Every time you visit a site on the internet, your computer is asking another computer for the web page. How does that other computer get the web page back to you? It sends it right to your IP address.
We’ve all seen those WARNING YOU ARE BROADCASTING YOUR IP popups. They’re pretty goofy scams; of course you’re giving out your IP address, you need those web pages to get sent back to your computer!
Each one of the four numbers in an IP - 192.168.0.1 - can go from 0 to 255 (that’s 2^8, if you’re into binary math). That means we can get about 4 billion things connected to the Internet before we start to run out of addresses.
It sounds like a lot, but as we all get more iPhones and Twitter-enabled refrigerators we’re bound to use the rest up really quickly. As a result, a new version of IP addresses needed to be developed! It’s called IPv6 (the one we’re using now is IPv4). IPv6 addresses are super long and look something like this:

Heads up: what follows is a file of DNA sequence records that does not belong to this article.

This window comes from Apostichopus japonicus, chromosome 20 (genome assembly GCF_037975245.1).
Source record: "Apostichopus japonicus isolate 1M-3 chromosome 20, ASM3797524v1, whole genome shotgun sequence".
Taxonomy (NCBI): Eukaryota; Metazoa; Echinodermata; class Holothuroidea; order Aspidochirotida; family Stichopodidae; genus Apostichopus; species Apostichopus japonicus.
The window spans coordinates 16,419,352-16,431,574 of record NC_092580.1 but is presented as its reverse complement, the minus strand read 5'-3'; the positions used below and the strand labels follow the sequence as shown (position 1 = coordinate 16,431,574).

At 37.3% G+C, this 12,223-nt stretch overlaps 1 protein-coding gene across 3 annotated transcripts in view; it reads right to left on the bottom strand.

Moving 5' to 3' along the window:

Which, as you can expect, offers you a lot more addresses. How many more? Something like this:
Yep, that’s a lot of tweeting fridges.
Now try this!
- Find your IP Address
- Go to Google.com
- Search “my IP”
- Your IP address will be displayed above the search results
Cocktail Party Fact
Now when you run into someone wearing a “There’s no place like 127.0.0.1” t-shirt, you’ll know that its not gibberish, its a Wizard of Oz joke! Most IP addresses are used to talk to far away computers, but 127.0.0.1 is the standard IP address for your computer to talk to itself, which some of us might just call home.